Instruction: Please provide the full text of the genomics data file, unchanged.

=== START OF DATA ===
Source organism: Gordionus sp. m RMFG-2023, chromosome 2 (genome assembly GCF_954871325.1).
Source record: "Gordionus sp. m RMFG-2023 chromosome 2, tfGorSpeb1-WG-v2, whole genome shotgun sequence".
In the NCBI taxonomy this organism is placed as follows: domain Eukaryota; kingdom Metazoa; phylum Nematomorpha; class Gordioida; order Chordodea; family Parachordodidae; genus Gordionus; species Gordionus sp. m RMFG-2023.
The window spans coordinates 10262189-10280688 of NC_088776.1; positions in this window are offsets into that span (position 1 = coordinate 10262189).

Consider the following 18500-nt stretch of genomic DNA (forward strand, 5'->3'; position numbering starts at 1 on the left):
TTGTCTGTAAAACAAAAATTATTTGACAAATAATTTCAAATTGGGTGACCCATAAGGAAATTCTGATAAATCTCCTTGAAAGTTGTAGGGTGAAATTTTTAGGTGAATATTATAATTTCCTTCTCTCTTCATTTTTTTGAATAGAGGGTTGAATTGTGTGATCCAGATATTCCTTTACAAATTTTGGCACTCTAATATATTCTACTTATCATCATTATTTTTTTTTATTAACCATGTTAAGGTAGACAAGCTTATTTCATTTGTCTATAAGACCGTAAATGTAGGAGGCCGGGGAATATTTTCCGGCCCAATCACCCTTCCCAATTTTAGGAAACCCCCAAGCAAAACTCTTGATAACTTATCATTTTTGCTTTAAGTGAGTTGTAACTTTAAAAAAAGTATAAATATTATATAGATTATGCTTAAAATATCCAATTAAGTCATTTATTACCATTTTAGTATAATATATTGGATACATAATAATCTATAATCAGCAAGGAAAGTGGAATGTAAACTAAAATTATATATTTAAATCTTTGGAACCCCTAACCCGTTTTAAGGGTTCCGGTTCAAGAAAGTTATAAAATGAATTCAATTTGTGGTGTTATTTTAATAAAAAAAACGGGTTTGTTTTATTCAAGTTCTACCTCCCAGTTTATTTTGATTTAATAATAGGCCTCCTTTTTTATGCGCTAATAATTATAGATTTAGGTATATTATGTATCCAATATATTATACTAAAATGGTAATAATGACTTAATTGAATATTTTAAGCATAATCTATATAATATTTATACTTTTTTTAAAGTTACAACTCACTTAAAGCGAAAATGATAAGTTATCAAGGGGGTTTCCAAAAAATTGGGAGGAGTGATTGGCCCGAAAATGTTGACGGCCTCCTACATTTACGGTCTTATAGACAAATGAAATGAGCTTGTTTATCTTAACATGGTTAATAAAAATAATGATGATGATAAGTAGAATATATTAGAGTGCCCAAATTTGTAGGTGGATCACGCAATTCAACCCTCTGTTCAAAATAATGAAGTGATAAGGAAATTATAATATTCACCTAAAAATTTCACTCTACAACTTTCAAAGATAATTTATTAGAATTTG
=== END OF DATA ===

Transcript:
Source organism: Gordionus sp. m RMFG-2023, chromosome 2 (genome assembly GCF_954871325.1).
Source record: "Gordionus sp. m RMFG-2023 chromosome 2, tfGorSpeb1-WG-v2, whole genome shotgun sequence".
In the NCBI taxonomy this organism is placed as follows: domain Eukaryota; kingdom Metazoa; phylum Nematomorpha; class Gordioida; order Chordodea; family Parachordodidae; genus Gordionus; species Gordionus sp. m RMFG-2023.
The window spans coordinates 10262189-10280688 of NC_088776.1; positions in this window are offsets into that span (position 1 = coordinate 10262189).

Consider the following 18500-nt stretch of genomic DNA (forward strand, 5'->3'; position numbering starts at 1 on the left):
TTGTCTGTAAAACAAAAATTATTTGACAAATAATTTCAAATTGGGTGACCCATAAGGAAATTCTGATAAATCTCCTTGAAAGTTGTAGGGTGAAATTTTTAGGTGAATATTATAATTTCCTTCTCTCTTCATTTTTTTGAATAGAGGGTTGAATTGTGTGATCCAGATATTCCTTTACAAATTTTGGCACTCTAATATATTCTACTTATCATCATTATTTTTTTTTATTAACCATGTTAAGGTAGACAAGCTTATTTCATTTGTCTATAAGACCGTAAATGTAGGAGGCCGGGGAATATTTTCCGGCCCAATCACCCTTCCCAATTTTAGGAAACCCCCAAGCAAAACTCTTGATAACTTATCATTTTTGCTTTAAGTGAGTTGTAACTTTAAAAAAAGTATAAATATTATATAGATTATGCTTAAAATATCCAATTAAGTCATTTATTACCATTTTAGTATAATATATTGGATACATAATAATCTATAATCAGCAAGGAAAGTGGAATGTAAACTAAAATTATATATTTAAATCTTTGGAACCCCTAACCCGTTTTAAGGGTTCCGGTTCAAGAAAGTTATAAAATGAATTCAATTTGTGGTGTTATTTTAATAAAAAAAACGGGTTTGTTTTATTCAAGTTCTACCTCCCAGTTTATTTTGATTTAATAATAGGCCTCCTTTTTTATGCGCTAATAATTATAGATTTAGGTATATTATGTATCCAATATATTATACTAAAATGGTAATAATGACTTAATTGAATATTTTAAGCATAATCTATATAATATTTATACTTTTTTTAAAGTTACAACTCACTTAAAGCGAAAATGATAAGTTATCAAGGGGGTTTCCAAAAAATTGGGAGGAGTGATTGGCCCGAAAATGTTGACGGCCTCCTACATTTACGGTCTTATAGACAAATGAAATGAGCTTGTTTATCTTAACATGGTTAATAAAAATAATGATGATGATAAGTAGAATATATTAGAGTGCCCAAATTTGTAGGTGGATCACGCAATTCAACCCTCTGTTCAAAATAATGAAGTGATAAGGAAATTATAATATTCACCTAAAAATTTCACTCTACAACTTTCAAAGATAATTTATTAGAATTTG